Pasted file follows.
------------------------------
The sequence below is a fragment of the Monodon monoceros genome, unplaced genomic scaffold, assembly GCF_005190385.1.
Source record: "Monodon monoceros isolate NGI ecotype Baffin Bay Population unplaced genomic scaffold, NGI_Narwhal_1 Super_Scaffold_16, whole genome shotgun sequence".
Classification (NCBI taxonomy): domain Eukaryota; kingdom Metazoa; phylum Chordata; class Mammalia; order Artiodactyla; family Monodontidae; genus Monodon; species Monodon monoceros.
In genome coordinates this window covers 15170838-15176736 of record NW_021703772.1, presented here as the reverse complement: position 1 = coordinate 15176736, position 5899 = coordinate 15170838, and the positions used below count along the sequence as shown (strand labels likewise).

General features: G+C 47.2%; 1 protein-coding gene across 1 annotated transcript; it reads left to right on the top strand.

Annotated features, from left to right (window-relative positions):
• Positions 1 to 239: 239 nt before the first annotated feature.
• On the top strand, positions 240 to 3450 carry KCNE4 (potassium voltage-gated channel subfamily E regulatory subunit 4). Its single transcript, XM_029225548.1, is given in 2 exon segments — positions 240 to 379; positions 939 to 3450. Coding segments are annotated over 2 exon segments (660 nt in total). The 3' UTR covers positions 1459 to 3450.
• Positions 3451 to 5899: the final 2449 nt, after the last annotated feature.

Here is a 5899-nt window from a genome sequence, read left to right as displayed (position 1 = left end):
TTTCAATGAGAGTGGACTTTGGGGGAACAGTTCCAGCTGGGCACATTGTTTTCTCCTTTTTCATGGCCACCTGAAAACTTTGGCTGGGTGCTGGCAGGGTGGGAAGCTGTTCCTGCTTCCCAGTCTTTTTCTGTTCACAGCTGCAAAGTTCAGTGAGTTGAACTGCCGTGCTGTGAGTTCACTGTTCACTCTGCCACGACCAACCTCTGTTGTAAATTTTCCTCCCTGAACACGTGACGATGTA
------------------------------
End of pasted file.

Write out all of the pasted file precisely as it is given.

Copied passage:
The sequence below is a fragment of the Monodon monoceros genome, unplaced genomic scaffold, assembly GCF_005190385.1.
Source record: "Monodon monoceros isolate NGI ecotype Baffin Bay Population unplaced genomic scaffold, NGI_Narwhal_1 Super_Scaffold_16, whole genome shotgun sequence".
Classification (NCBI taxonomy): domain Eukaryota; kingdom Metazoa; phylum Chordata; class Mammalia; order Artiodactyla; family Monodontidae; genus Monodon; species Monodon monoceros.
In genome coordinates this window covers 15170838-15176736 of record NW_021703772.1, presented here as the reverse complement: position 1 = coordinate 15176736, position 5899 = coordinate 15170838, and the positions used below count along the sequence as shown (strand labels likewise).

General features: G+C 47.2%; 1 protein-coding gene across 1 annotated transcript; it reads left to right on the top strand.

Annotated features, from left to right (window-relative positions):
• Positions 1 to 239: 239 nt before the first annotated feature.
• On the top strand, positions 240 to 3450 carry KCNE4 (potassium voltage-gated channel subfamily E regulatory subunit 4). Its single transcript, XM_029225548.1, is given in 2 exon segments — positions 240 to 379; positions 939 to 3450. Coding segments are annotated over 2 exon segments (660 nt in total). The 3' UTR covers positions 1459 to 3450.
• Positions 3451 to 5899: the final 2449 nt, after the last annotated feature.

Here is a 5899-nt window from a genome sequence, read left to right as displayed (position 1 = left end):
TTTCAATGAGAGTGGACTTTGGGGGAACAGTTCCAGCTGGGCACATTGTTTTCTCCTTTTTCATGGCCACCTGAAAACTTTGGCTGGGTGCTGGCAGGGTGGGAAGCTGTTCCTGCTTCCCAGTCTTTTTCTGTTCACAGCTGCAAAGTTCAGTGAGTTGAACTGCCGTGCTGTGAGTTCACTGTTCACTCTGCCACGACCAACCTCTGTTGTAAATTTTCCTCCCTGAACACGTGACGATGTA